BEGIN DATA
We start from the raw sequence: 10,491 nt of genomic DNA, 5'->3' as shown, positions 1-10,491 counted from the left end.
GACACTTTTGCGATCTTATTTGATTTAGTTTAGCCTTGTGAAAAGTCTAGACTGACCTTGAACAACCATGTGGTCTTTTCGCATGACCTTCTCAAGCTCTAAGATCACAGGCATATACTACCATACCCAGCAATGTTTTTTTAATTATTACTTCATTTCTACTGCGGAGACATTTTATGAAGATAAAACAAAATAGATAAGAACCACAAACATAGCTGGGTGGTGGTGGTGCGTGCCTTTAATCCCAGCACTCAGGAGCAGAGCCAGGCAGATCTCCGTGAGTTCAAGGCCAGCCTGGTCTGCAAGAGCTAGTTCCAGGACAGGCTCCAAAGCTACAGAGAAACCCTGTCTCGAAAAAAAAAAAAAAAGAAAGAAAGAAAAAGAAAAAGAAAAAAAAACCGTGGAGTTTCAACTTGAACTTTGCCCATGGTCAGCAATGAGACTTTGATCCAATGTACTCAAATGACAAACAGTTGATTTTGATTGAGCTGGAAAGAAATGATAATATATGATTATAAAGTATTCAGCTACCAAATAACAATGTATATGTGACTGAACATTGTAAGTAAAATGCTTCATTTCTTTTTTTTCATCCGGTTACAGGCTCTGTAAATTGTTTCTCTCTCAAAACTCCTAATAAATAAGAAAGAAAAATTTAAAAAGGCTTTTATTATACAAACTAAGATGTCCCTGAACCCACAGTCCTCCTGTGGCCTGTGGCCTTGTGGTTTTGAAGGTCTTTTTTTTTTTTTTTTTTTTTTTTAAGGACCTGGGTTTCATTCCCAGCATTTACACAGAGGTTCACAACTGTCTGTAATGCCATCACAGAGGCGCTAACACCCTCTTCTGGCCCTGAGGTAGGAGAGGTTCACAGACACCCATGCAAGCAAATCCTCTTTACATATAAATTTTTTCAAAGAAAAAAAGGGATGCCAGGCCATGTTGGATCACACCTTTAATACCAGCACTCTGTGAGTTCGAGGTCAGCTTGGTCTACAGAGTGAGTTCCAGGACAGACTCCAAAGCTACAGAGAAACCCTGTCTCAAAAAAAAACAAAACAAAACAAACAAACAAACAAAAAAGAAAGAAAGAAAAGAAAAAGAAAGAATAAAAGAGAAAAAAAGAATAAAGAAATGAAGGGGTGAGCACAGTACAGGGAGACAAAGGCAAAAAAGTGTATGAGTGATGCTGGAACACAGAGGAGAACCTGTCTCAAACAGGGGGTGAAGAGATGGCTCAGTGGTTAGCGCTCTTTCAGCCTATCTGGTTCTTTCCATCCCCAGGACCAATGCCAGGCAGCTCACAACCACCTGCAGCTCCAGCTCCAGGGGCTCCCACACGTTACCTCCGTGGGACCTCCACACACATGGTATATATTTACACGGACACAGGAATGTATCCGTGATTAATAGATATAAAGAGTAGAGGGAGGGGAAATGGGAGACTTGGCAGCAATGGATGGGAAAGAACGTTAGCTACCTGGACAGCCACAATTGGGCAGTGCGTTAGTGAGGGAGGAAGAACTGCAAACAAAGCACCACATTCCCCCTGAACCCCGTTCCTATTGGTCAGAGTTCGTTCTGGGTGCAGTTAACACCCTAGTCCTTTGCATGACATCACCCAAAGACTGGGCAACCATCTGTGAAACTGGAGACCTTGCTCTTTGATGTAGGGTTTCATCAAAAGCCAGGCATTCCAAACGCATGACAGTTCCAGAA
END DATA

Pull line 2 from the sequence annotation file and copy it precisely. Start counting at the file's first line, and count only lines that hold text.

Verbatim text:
GACACTTTTGCGATCTTATTTGATTTAGTTTAGCCTTGTGAAAAGTCTAGACTGACCTTGAACAACCATGTGGTCTTTTCGCATGACCTTCTCAAGCTCTAAGATCACAGGCATATACTACCATACCCAGCAATGTTTTTTTAATTATTACTTCATTTCTACTGCGGAGACATTTTATGAAGATAAAACAAAATAGATAAGAACCACAAACATAGCTGGGTGGTGGTGGTGCGTGCCTTTAATCCCAGCACTCAGGAGCAGAGCCAGGCAGATCTCCGTGAGTTCAAGGCCAGCCTGGTCTGCAAGAGCTAGTTCCAGGACAGGCTCCAAAGCTACAGAGAAACCCTGTCTCGAAAAAAAAAAAAAAAGAAAGAAAGAAAAAGAAAAAGAAAAAAAAACCGTGGAGTTTCAACTTGAACTTTGCCCATGGTCAGCAATGAGACTTTGATCCAATGTACTCAAATGACAAACAGTTGATTTTGATTGAGCTGGAAAGAAATGATAATATATGATTATAAAGTATTCAGCTACCAAATAACAATGTATATGTGACTGAACATTGTAAGTAAAATGCTTCATTTCTTTTTTTTCATCCGGTTACAGGCTCTGTAAATTGTTTCTCTCTCAAAACTCCTAATAAATAAGAAAGAAAAATTTAAAAAGGCTTTTATTATACAAACTAAGATGTCCCTGAACCCACAGTCCTCCTGTGGCCTGTGGCCTTGTGGTTTTGAAGGTCTTTTTTTTTTTTTTTTTTTTTTTTAAGGACCTGGGTTTCATTCCCAGCATTTACACAGAGGTTCACAACTGTCTGTAATGCCATCACAGAGGCGCTAACACCCTCTTCTGGCCCTGAGGTAGGAGAGGTTCACAGACACCCATGCAAGCAAATCCTCTTTACATATAAATTTTTTCAAAGAAAAAAAGGGATGCCAGGCCATGTTGGATCACACCTTTAATACCAGCACTCTGTGAGTTCGAGGTCAGCTTGGTCTACAGAGTGAGTTCCAGGACAGACTCCAAAGCTACAGAGAAACCCTGTCTCAAAAAAAAACAAAACAAAACAAACAAACAAACAAAAAAGAAAGAAAGAAAAGAAAAAGAAAGAATAAAAGAGAAAAAAAGAATAAAGAAATGAAGGGGTGAGCACAGTACAGGGAGACAAAGGCAAAAAAGTGTATGAGTGATGCTGGAACACAGAGGAGAACCTGTCTCAAACAGGGGGTGAAGAGATGGCTCAGTGGTTAGCGCTCTTTCAGCCTATCTGGTTCTTTCCATCCCCAGGACCAATGCCAGGCAGCTCACAACCACCTGCAGCTCCAGCTCCAGGGGCTCCCACACGTTACCTCCGTGGGACCTCCACACACATGGTATATATTTACACGGACACAGGAATGTATCCGTGATTAATAGATATAAAGAGTAGAGGGAGGGGAAATGGGAGACTTGGCAGCAATGGATGGGAAAGAACGTTAGCTACCTGGACAGCCACAATTGGGCAGTGCGTTAGTGAGGGAGGAAGAACTGCAAACAAAGCACCACATTCCCCCTGAACCCCGTTCCTATTGGTCAGAGTTCGTTCTGGGTGCAGTTAACACCCTAGTCCTTTGCATGACATCACCCAAAGACTGGGCAACCATCTGTGAAACTGGAGACCTTGCTCTTTGATGTAGGGTTTCATCAAAAGCCAGGCATTCCAAACGCATGACAGTTCCAGAA